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Melka Marine, Inc. v. Unityed States

August 12, 1999

MELKA MARINE, INC., PLAINTIFF-APPELLANT,
v.
UNITED STATES, DEFENDANT-APPELLEE.



Before Mayer, Chief Judge, Michel, and Rader, Circuit Judges.

The opinion of the court was delivered by: Michel, Circuit Judge.

Appealed from: United States Court of Federal Claims Judge Robert H. Hodges, Jr.

Melka Marine, Inc. ("Melka") appeals from the decision of the United States Court of Federal Claims, dismissing Melka's complaint which sought damages in connection with a waterfront construction contract awarded by the United States Department of the Navy. See Melka Marine, Inc. v. United States, 41 Fed. Cl. 122 (1998). After denying a motion and cross-motion for summary judgment, the Court of Federal Claims conducted a one-day trial on November 24, 1997. On June 10, 1998, the Court issued an opinion and order denying Melka's claims in their entirety and dismissing Melka's complaint. Melka appeals, contending that it has proven it is entitled to damages stemming from government-caused delay between November 16, 1994 and March 30, 1995. Because the Court applied an incorrect test and Melka has shown that it may be entitled to recover at least some damages for a portion of the time period (if the correct test is used), we affirm-in-part, vacate-in-part, and remand for further proceedings in accordance with this opinion.

BACKGROUND

On October 17, 1994, the United States (the "government"), through the Department of the Navy, awarded Melka a contract that included dredging work in the Potomac River near Washington, DC, as well as the construction of a breakwater, repairs to an existing boat ramp, a quaywall, and a finger pier, and various other repair work. The contract required the government to obtain a dredging permit from the United States Army Corps of Engineers prior to the commencement of the dredging and breakwater work, but not for the repair work.

On November 4, 1994, the government notified Melka that the permit had not yet been obtained, but was expected at any time. In the meantime, the government noted that no "dredge work can start until this permit is approved, however, construction repairs are not dependent on this permit." Melka mobilized all of its equipment to the job site by November 15, 1994.

On November 16, 1994, Melka sent a letter to the government stating that Melka's proposed schedule for completing the work, previously submitted, would be negatively impacted by the government's failure timely to obtain a permit and that, as requested, it would re-sequence the work to avoid inactivity. The government did not respond to this letter. On November 21, Melka began the re-sequenced work by starting work on the boat ramp. Work was suspended the next day, however, due to the discovery of a six-inch pipe in the ramp and the discovery of a prior boat ramp beneath the existing ramp, which would necessitate a different ramp design.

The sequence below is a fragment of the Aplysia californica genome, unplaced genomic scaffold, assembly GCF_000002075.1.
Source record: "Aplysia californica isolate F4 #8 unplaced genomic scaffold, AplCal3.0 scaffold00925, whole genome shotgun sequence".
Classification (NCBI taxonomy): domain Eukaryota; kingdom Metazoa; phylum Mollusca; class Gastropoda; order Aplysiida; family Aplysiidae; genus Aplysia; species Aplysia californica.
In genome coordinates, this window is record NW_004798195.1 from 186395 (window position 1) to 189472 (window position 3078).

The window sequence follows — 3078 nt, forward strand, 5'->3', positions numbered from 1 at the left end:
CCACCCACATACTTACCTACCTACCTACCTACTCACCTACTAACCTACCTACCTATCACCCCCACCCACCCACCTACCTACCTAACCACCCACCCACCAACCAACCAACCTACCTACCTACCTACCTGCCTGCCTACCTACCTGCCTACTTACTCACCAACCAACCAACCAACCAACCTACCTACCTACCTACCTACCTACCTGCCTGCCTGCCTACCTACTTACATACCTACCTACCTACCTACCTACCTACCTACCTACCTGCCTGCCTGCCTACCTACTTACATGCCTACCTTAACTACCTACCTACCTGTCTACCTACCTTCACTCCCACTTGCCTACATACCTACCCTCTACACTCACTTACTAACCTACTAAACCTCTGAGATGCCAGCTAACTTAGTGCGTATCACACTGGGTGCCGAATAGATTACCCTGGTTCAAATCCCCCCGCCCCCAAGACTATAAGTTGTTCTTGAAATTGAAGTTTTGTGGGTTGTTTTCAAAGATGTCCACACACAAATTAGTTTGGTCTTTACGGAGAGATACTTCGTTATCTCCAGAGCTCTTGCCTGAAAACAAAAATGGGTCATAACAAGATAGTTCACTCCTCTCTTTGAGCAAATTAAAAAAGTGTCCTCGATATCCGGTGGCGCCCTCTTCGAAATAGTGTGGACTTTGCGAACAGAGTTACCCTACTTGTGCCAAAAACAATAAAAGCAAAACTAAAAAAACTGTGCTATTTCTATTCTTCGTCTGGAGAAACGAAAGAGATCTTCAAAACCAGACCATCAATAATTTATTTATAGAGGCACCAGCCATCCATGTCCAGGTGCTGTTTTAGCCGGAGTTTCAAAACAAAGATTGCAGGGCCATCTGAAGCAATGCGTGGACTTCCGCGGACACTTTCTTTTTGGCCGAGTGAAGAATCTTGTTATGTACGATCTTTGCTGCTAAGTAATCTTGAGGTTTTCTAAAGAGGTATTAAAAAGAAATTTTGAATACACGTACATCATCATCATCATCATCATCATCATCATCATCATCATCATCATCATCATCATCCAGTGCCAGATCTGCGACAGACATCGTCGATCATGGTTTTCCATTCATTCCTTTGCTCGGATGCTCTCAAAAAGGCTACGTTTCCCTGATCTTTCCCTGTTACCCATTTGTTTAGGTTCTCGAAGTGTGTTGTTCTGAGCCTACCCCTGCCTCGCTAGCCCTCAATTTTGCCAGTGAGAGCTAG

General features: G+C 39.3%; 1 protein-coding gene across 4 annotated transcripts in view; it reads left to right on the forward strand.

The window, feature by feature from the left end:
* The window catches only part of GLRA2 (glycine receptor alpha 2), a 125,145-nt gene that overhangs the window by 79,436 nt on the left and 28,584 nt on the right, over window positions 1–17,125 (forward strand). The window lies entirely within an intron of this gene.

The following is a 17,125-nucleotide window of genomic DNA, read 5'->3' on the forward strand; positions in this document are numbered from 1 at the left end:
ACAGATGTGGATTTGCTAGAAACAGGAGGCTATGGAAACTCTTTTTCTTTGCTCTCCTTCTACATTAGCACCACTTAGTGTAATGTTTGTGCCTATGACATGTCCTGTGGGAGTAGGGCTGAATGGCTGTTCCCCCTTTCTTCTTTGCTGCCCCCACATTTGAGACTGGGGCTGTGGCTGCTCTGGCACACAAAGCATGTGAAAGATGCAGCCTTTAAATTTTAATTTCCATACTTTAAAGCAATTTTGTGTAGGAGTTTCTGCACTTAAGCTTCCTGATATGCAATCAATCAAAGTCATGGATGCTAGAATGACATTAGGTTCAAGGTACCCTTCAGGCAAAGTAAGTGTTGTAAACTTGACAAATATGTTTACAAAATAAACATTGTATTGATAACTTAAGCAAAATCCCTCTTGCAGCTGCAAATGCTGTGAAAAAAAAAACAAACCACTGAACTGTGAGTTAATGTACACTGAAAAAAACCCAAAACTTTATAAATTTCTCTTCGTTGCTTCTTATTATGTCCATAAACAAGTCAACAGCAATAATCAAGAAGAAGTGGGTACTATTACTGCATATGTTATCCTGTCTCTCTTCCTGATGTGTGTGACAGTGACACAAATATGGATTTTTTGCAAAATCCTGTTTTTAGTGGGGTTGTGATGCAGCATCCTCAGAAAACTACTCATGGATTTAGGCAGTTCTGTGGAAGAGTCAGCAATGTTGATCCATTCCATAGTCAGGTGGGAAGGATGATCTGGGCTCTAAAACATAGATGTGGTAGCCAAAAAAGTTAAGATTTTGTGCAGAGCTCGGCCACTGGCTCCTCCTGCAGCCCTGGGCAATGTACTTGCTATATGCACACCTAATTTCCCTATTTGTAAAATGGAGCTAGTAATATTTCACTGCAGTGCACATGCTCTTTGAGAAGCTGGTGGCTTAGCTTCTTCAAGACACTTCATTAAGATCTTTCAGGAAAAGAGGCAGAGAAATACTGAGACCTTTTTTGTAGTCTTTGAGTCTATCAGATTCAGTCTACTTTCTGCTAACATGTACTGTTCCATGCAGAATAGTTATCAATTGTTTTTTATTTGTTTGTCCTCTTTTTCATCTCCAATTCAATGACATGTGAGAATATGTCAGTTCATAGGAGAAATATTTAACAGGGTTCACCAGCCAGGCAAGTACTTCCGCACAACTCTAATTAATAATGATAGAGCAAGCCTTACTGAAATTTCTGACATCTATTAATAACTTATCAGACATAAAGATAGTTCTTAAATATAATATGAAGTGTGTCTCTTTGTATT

As a result of these delays and the delay in obtaining a permit, on November 29 the government issued a formal "Suspension of Work" order. The order suspended the commencement of dredging and breakwater work "for an indefinite period." Two days later on December 1, the government revised its "Suspension of Work" order. The letter stated in part:

"The Corps of Engineers permit for this project is not expected to be approved until mid-January or mid-February. Therefore, all work relating to the dredging and breakwater repairs cannot begin until the permit is received.

Work may commence on the repairs to the quaywall and to the finger pier. . . . All equipment on site that will not be utilized on the repairs to the boat ramp, quaywall, or finger pier can be demobilized. Take any other steps necessary to minimize the incurrence of costs due to the suspension of permit related work."

By December 27, 1994, Melka had demobilized its dredging and breakwater equipment while it continued the re-sequenced repair work, which was substantially completed by January 4, 1995.

Melka later mobilized its dredging and breakwater equipment elsewhere for use on other jobs. The two most significant jobs that Melka undertook during this period were the Steuart Petroleum project from January 4-18, 1995, and the Leesylvania Park project from January 20, 1995 through March 31, 1995. Melka originally scheduled these jobs to be performed after the government project, but the government-imposed delay allowed Melka to perform these jobs earlier.

Melka also bid on other projects during this period which it did not receive, but that it would have been able to perform at some point had they been awarded the projects. Indeed, Leonard Melka testified that Melka bid upon "every project [that it] could find to bid on." Counsel for Melka also indicated at trial that Melka did not turn down any work that had been offered to it during the January time frame.

On February 2, 1995, the parties met to discuss the continuing delay in obtaining the permit. At the meeting, the government informed Melka that work on the dredging and breakwater, rather than commencing in February 1995, could not begin until October 15, 1995, and requested that it agree to perform this work under the original contract price. By letter dated February 14, 1995, Melka agreed and proposed a completion date of February 29, 1996. *fn1 All work was completed by February 1996.

On appeal, as below, Melka asserts that it is entitled to recovery of its unabsorbed overhead from November 16, 1994 through March 30, 1995. *fn2 We have jurisdiction ...


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